I also break the mold by playing the majority of my games at home. That said, if I do travel a long distance, I really don't mind carrying (*gasp!*) more than one device on me (*shocking!*). I always get amused by this being overused as a "valid" argument against portable game platforms versus smartphones. Finally, just because something is popular, doesn't mean it's really the "best" thing for all. That said, I'm VERY impressed with how Apple has managed to market their iOS line as the best thing since sliced bread, warts and all AND get people to dump a non-obsolete product a year or so after buying into what was supposed to be the best thing since.. well, you know...

Meh, I'm just immune to marketing, like to change my own batteries and hate a device suggesting to me what I might like when that's what I have a brain of my own for...

Posted:2 years ago

#16

Jim Webb
Executive Editor/Community Director

2,210 2,051 0.9
Content...are we forgetting content here? With $500 to spend, I'm not just looking at features, I'm looking at content. Can I get my Mario, Zelda, in depth RPG's, IP this, IP that, etc...on a smartphone? No. So long as content remains relevant (and may we all hope that is the case), dedicated devices will have their place in the market.

Who wants to carry 2 devices? I don't mind it. 1 devices handles calls, contacts, online and music while the other device handles game content I can't get on the phone with controls the phone can't compete against.

You can make the phone have all the pretty pretty graphics you want, if the content isn't there, if the IP's aren't there, if the complexity isn't there....I'm looking elsewhere for my gaming needs. And I'm not alone.

Posted:2 years ago

#17

John Bye
Senior Game Designer

477 434 0.9
Daniel - "Given the pie is increasing in size, I doubt Nintendo will mind a smaller percentage share"

If I'm reading the story correctly, Nintendo's slice of the pie has halved, while the pie has only got about 20% bigger, so overall they have almost 40% less pie than they had two years ago.

If things keep going this way, sooner or later it's not going to be economical to develop games for dedicated handheld platforms. Which is sad, because there are major issues with smartphones at the moment which are preventing them from replacing dedicated handhelds entirely -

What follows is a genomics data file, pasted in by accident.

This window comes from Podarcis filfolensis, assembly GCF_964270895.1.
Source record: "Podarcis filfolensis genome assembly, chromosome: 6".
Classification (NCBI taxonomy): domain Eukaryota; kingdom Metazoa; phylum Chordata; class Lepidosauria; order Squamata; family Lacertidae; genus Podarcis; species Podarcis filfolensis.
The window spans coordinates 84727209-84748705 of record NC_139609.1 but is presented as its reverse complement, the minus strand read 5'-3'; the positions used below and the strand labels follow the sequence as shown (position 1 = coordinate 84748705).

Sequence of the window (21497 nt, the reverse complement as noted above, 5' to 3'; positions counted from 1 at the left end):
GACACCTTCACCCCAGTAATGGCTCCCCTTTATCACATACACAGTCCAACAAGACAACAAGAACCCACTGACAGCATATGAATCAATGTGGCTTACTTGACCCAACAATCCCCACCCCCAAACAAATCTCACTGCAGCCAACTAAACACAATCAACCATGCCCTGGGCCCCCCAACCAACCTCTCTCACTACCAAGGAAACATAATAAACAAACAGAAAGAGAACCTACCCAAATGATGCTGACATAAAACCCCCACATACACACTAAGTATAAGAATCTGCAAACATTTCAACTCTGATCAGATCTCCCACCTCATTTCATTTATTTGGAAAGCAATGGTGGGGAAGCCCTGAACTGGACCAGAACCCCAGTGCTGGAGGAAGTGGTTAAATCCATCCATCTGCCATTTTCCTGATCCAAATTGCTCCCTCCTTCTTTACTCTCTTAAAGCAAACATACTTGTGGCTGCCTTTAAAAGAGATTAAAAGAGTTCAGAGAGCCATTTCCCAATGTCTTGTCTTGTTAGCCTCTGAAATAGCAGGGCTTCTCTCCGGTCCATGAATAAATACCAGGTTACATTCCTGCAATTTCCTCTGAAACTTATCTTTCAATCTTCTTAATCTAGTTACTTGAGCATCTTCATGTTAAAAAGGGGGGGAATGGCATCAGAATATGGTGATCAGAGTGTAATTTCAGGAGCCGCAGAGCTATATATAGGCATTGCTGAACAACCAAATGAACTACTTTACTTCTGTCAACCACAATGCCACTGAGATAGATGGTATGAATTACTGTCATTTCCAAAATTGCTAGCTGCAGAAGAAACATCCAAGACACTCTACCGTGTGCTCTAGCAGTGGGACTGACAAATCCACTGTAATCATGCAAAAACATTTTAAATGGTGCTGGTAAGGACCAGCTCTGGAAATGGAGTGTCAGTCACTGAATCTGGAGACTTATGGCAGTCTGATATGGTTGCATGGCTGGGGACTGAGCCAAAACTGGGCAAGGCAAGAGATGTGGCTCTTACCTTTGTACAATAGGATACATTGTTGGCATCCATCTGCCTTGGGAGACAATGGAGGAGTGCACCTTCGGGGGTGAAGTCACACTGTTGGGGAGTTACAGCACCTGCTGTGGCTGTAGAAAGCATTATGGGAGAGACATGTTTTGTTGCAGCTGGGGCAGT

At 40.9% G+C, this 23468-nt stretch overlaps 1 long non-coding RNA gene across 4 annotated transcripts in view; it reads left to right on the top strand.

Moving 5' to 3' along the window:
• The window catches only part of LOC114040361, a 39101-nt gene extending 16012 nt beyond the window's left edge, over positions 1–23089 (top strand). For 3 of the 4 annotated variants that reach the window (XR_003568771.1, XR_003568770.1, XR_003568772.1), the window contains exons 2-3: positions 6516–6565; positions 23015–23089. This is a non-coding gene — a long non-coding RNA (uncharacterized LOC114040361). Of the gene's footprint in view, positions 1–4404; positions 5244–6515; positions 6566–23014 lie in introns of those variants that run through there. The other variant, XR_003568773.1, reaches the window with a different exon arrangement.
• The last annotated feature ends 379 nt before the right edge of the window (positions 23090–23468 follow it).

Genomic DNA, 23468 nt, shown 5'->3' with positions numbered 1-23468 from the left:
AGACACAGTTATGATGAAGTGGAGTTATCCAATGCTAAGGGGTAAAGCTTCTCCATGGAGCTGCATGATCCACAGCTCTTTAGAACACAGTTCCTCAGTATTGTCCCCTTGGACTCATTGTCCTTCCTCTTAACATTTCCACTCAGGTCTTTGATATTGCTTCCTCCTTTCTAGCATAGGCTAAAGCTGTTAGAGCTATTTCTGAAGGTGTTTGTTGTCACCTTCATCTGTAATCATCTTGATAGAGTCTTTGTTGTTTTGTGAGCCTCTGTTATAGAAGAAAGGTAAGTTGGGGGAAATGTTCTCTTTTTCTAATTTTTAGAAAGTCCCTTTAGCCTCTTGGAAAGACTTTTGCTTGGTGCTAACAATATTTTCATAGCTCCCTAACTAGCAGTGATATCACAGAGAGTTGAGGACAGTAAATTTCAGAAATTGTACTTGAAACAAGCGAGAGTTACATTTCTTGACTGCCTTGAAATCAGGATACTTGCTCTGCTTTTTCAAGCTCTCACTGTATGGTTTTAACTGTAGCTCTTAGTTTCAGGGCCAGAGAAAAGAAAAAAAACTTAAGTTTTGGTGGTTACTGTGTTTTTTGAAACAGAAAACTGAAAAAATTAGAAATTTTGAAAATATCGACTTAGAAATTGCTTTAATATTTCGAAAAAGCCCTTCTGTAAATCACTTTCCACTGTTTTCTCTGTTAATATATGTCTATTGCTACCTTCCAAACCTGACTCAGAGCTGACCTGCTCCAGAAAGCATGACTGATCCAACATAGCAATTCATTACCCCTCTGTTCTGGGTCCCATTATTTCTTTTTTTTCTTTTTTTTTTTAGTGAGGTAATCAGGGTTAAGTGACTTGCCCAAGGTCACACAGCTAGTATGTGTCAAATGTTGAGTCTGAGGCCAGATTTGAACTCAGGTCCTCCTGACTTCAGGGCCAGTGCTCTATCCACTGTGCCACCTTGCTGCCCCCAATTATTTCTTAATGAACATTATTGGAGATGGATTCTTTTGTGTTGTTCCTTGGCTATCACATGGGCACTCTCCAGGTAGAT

1) The vast majority of smartphones don't have dedicated game controls (or even physical buttons in most cases), and touch screens and tilt detection just aren't adequate for all genres of game.

2) Battery life on smartphones is poor at best. If you spend long playing games, with the screen on and the processor running full pelt, it's going to die pretty quickly. If my PSP runs flat while I'm on the move, I can't play games anymore. If my Android runs flat while I'm on the move, I can't contact friends and loved ones, check my e-mail, find out where I am, check train times etc etc etc. Until smartphones stop futilely chasing ever faster processor speeds and deliver a phone that can last a day of heavy usage without recharging, this severely limits how much time I'm willing to spend out of the house playing games on it.

3) There aren't many really high quality smartphone games available that are good for more than a few minutes messing around at a time yet. If I want to spend half an hour on the train to work playing a "real" game like Zelda, Advance Wars, Valkyria Chronicles, Patapon or something, I mostly have to do that on a dedicated handheld gaming system.

4) Finding good smartphone games can be a real chore. The vast majority of apps I download are pretty poor and get deleted within a few minutes. It's all very well having 100,000 apps on your store, but if 99% of them are rubbish you're just making it hard to find anything worth playing.

Posted:2 years ago

#18

Peter Paninar
Artist

34 3 0.1
There are great, deep games on ios, on the same or very close level as psp exclusives.. Nonody says that u have to bother with 99% of the social crap or angry birds clones thats available. Just play that 1% of excepional ones :) I certainly have no problem to locate the ones that will last for 20-40 hours or more... And for the 1/4 of the price or less... And no need to carry any "extra hw" all Available on my phone whenever i get some spare time to play. The problem with psp was i never had it with me when i got some spare time to waste.

And as more and more developers/publishers getting the hint that there is huge space (and potential customer base) for aaa-like games even on the phones or tablets.. I can see the dedicated hanheld devices share will continue to shrink to the point that it will be more interesting to develop for phones as the potential for sales will be a lot higher than do a exclusive for vita or 3ds and try fo sell it for 30 (there isnt many IPs that im willing to pay this price point for a handheld game)